One of the big achievements in baseball sabermetrics is Bill James win shares system. This is a system that assigns wins to the individual players on baseball teams. It works very well to rate individual players. One goal in hockey sabermetrics is to come up with a similar system. Of course there are differences between hockey and baseball which make building a hockey system more difficult, but that hasn`t stopped Justin Kubatko at hockey-reference.com from trying. I am going to look at his system and its results. I think it is an important goal, but we are not able to do it properly yet. As a result, he has built an approximate system which can give unreasonable results in some cases.
Kubatko makes three conceptual changes from the Bill James system. First in the baseball system, a win is worth 3 win shares. In the hockey system one point in the standings is worth one point share. The hockey version of this is problematic because of point scheme that the NHL uses.
For my top 50 players list, I use the question: Which 50 players would I most want on my team for the upcoming season? As a result this list is more of a projection toward next season than a ranking of last year’s results. That is not to say that a player who played well last year will not be ranked well, but that will only happen if I think they will keep up their results.
Usually, I like to compare my list to that of The Hockey News, but for the first time in years, they failed to publish a list this year.
Here is my top 50 player list:
According to Tom Awad’s goals versus threshold system, Brian Elliott was the worst player in the league. He split the season between the Ottawa Senators and Colorado Avalanche and posted a .893 saves percentage, in a league where the average saves percentage was .913. Nobody played more games than Elliott (who played 55 games) and posted a worse saves percentage. He also allowed six of eight shots against in shootouts. This is a small sample size, but it directly cost his team points. Brian Elliott had a poor season.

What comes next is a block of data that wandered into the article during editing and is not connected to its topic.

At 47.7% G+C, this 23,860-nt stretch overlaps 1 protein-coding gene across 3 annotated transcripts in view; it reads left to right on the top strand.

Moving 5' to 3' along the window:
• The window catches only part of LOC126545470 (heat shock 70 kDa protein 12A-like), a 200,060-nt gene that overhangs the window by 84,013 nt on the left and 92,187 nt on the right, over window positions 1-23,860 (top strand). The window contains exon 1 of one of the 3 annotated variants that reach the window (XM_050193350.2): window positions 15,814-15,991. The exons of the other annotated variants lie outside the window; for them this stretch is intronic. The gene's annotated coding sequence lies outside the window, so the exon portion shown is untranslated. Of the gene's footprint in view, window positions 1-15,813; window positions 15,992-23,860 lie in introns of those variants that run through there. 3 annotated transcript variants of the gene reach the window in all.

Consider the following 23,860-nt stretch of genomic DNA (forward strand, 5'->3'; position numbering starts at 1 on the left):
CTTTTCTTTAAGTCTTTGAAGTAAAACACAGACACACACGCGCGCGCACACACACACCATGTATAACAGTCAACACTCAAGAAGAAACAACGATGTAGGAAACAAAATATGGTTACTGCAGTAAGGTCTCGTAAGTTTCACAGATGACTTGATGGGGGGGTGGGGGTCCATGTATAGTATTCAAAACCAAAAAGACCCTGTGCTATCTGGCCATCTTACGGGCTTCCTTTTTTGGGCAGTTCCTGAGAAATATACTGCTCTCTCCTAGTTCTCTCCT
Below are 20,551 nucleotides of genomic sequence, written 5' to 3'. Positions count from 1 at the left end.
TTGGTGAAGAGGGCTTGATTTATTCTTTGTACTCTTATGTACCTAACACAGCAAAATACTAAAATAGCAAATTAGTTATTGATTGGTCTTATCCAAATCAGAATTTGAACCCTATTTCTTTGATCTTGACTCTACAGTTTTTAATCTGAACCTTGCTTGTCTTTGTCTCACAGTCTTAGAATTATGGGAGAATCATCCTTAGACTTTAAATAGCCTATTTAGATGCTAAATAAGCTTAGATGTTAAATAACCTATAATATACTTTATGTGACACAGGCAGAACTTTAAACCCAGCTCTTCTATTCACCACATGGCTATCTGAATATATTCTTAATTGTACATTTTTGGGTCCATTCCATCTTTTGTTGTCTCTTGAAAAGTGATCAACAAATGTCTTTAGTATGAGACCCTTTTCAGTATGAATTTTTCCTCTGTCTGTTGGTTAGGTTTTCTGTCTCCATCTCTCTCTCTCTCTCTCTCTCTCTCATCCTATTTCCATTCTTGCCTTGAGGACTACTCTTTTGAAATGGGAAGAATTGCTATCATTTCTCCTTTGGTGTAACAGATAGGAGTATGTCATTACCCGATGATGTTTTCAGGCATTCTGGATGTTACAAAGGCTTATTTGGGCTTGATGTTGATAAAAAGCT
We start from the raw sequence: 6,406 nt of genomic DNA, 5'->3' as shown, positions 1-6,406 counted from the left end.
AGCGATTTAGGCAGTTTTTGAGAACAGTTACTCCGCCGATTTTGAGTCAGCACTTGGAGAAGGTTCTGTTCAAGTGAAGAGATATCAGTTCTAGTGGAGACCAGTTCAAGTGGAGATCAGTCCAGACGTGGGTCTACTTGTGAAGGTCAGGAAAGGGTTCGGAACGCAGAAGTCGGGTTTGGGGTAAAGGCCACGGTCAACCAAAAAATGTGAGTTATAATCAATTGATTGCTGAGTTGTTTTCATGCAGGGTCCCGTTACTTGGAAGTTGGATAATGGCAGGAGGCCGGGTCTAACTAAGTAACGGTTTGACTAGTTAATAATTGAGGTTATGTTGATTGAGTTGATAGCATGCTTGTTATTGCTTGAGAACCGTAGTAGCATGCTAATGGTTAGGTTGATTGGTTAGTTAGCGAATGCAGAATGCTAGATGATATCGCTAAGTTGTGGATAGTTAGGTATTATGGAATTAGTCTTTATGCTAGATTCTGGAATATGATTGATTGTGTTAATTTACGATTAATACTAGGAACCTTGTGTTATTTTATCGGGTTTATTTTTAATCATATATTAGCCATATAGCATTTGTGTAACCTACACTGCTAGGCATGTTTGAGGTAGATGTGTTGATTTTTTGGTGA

Elliott has been an NHL starter for the last two years. He played 55 games a season each year. He has played himself out of the NHL starters pool. As a free agent this summer, Elliott signed as a free agent with the St. Louis Blues for only $600,000 for one season. This is a last chance for Elliott. If he fails, he is likely out of the NHL.
This week I posted the top 20 players by goals versus threshold. Now I am looking at the flip side. Which players cost their team the most goals when compared to a replacement talent. I am using Tom Awad’s goals versus threshold system which attempts to rank players by one number, which is the number of goals a player is alleged to have been worth beyond that which a replacement level player could have produced.
It is easiest to rank goalies because saves percentage can be relatively easily converted into a number of goals prevented. For position players, offence (or lack of it) is easiest to rank and defence is far more difficult. Those position players who will appear on this list are players who had a lot of ice time without scoring.
Here are the worst 20 players in 2010/11 by goals versus threshold:
The Brendan Shanahan research and development camp that occurred last week is a potentially significant event in NHL history. It is where the NHL tests all sorts of gimmicks to change the game. The problem is that they are largely gimmicks and that they attempt to solve the wrong problem. The main thrust of the NHL’s gimmicks has been to increase scoring. In fact Mike Brophy writes that the NHL should have bigger nets. That is a problematic idea that may lead to an asterisk season where old scoring records are beaten and goals mean very little.
The main problem is that the NHL has been full of gimmicks designed to increase scoring. There has been the trapezoid, points for losing, shootouts, phantom penalties in “obstruction crackdowns” and they haven’t worked so well and they haven’t significantly increased scoring. Most of all they have not made hockey any better.
About The Puck Stops Here
Who am I? A diehard hockey fan.
Why am I blogging? I want to.